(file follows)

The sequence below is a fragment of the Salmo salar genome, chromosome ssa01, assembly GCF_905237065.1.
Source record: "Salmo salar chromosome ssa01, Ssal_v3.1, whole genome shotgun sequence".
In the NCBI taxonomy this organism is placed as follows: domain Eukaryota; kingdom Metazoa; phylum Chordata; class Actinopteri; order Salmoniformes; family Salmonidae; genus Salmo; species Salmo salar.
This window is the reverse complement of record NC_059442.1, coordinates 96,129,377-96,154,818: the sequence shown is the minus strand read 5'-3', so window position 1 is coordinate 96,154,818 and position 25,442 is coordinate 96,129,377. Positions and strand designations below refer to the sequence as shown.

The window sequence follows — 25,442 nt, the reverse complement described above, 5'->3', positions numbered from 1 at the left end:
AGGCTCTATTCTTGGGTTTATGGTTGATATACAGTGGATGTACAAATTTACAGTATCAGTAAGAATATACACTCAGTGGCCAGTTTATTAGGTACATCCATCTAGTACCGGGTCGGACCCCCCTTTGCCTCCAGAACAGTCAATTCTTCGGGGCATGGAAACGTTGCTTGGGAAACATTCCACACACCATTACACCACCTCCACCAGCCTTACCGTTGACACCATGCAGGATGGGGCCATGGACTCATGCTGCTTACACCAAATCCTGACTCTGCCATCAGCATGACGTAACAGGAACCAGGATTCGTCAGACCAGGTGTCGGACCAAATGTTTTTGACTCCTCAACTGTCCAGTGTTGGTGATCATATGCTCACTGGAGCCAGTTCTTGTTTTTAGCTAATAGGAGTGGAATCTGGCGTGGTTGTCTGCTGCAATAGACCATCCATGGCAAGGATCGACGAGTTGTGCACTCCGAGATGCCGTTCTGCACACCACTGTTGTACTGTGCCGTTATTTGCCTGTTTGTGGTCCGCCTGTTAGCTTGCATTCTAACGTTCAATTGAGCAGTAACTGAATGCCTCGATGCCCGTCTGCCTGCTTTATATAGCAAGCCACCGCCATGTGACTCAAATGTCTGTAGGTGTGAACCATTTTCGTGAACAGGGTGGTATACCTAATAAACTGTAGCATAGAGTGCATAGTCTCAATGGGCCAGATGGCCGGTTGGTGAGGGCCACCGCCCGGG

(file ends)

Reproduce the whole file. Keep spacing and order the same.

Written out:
The sequence below is a fragment of the Salmo salar genome, chromosome ssa01, assembly GCF_905237065.1.
Source record: "Salmo salar chromosome ssa01, Ssal_v3.1, whole genome shotgun sequence".
In the NCBI taxonomy this organism is placed as follows: domain Eukaryota; kingdom Metazoa; phylum Chordata; class Actinopteri; order Salmoniformes; family Salmonidae; genus Salmo; species Salmo salar.
This window is the reverse complement of record NC_059442.1, coordinates 96,129,377-96,154,818: the sequence shown is the minus strand read 5'-3', so window position 1 is coordinate 96,154,818 and position 25,442 is coordinate 96,129,377. Positions and strand designations below refer to the sequence as shown.

The window sequence follows — 25,442 nt, the reverse complement described above, 5'->3', positions numbered from 1 at the left end:
AGGCTCTATTCTTGGGTTTATGGTTGATATACAGTGGATGTACAAATTTACAGTATCAGTAAGAATATACACTCAGTGGCCAGTTTATTAGGTACATCCATCTAGTACCGGGTCGGACCCCCCTTTGCCTCCAGAACAGTCAATTCTTCGGGGCATGGAAACGTTGCTTGGGAAACATTCCACACACCATTACACCACCTCCACCAGCCTTACCGTTGACACCATGCAGGATGGGGCCATGGACTCATGCTGCTTACACCAAATCCTGACTCTGCCATCAGCATGACGTAACAGGAACCAGGATTCGTCAGACCAGGTGTCGGACCAAATGTTTTTGACTCCTCAACTGTCCAGTGTTGGTGATCATATGCTCACTGGAGCCAGTTCTTGTTTTTAGCTAATAGGAGTGGAATCTGGCGTGGTTGTCTGCTGCAATAGACCATCCATGGCAAGGATCGACGAGTTGTGCACTCCGAGATGCCGTTCTGCACACCACTGTTGTACTGTGCCGTTATTTGCCTGTTTGTGGTCCGCCTGTTAGCTTGCATTCTAACGTTCAATTGAGCAGTAACTGAATGCCTCGATGCCCGTCTGCCTGCTTTATATAGCAAGCCACCGCCATGTGACTCAAATGTCTGTAGGTGTGAACCATTTTCGTGAACAGGGTGGTATACCTAATAAACTGTAGCATAGAGTGCATAGTCTCAATGGGCCAGATGGCCGGTTGGTGAGGGCCACCGCCCGGG